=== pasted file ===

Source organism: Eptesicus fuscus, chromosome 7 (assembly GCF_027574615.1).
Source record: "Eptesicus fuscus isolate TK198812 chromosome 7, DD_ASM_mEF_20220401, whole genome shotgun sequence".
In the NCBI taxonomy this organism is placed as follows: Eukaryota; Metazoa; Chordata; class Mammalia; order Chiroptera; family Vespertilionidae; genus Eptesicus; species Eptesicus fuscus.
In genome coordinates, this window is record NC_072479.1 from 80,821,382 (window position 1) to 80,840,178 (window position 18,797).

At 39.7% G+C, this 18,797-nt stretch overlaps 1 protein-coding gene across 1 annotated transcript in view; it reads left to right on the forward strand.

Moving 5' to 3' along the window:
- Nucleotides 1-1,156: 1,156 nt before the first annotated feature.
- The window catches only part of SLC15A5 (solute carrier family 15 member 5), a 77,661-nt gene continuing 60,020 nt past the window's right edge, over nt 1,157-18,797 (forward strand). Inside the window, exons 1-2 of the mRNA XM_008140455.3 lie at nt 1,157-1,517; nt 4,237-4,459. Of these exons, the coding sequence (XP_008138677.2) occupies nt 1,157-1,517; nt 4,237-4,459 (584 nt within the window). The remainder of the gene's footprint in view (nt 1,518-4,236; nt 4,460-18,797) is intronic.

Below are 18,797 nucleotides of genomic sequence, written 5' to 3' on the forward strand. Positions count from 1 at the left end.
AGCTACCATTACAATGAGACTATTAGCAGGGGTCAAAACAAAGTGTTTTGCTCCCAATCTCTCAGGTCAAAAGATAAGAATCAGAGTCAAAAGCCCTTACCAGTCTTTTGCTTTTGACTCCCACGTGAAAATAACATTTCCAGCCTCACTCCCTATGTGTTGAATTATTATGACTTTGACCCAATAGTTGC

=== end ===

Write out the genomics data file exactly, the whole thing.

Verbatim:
Source organism: Eptesicus fuscus, chromosome 7 (assembly GCF_027574615.1).
Source record: "Eptesicus fuscus isolate TK198812 chromosome 7, DD_ASM_mEF_20220401, whole genome shotgun sequence".
In the NCBI taxonomy this organism is placed as follows: Eukaryota; Metazoa; Chordata; class Mammalia; order Chiroptera; family Vespertilionidae; genus Eptesicus; species Eptesicus fuscus.
In genome coordinates, this window is record NC_072479.1 from 80,821,382 (window position 1) to 80,840,178 (window position 18,797).

At 39.7% G+C, this 18,797-nt stretch overlaps 1 protein-coding gene across 1 annotated transcript in view; it reads left to right on the forward strand.

Moving 5' to 3' along the window:
- Nucleotides 1-1,156: 1,156 nt before the first annotated feature.
- The window catches only part of SLC15A5 (solute carrier family 15 member 5), a 77,661-nt gene continuing 60,020 nt past the window's right edge, over nt 1,157-18,797 (forward strand). Inside the window, exons 1-2 of the mRNA XM_008140455.3 lie at nt 1,157-1,517; nt 4,237-4,459. Of these exons, the coding sequence (XP_008138677.2) occupies nt 1,157-1,517; nt 4,237-4,459 (584 nt within the window). The remainder of the gene's footprint in view (nt 1,518-4,236; nt 4,460-18,797) is intronic.

Below are 18,797 nucleotides of genomic sequence, written 5' to 3' on the forward strand. Positions count from 1 at the left end.
AGCTACCATTACAATGAGACTATTAGCAGGGGTCAAAACAAAGTGTTTTGCTCCCAATCTCTCAGGTCAAAAGATAAGAATCAGAGTCAAAAGCCCTTACCAGTCTTTTGCTTTTGACTCCCACGTGAAAATAACATTTCCAGCCTCACTCCCTATGTGTTGAATTATTATGACTTTGACCCAATAGTTGC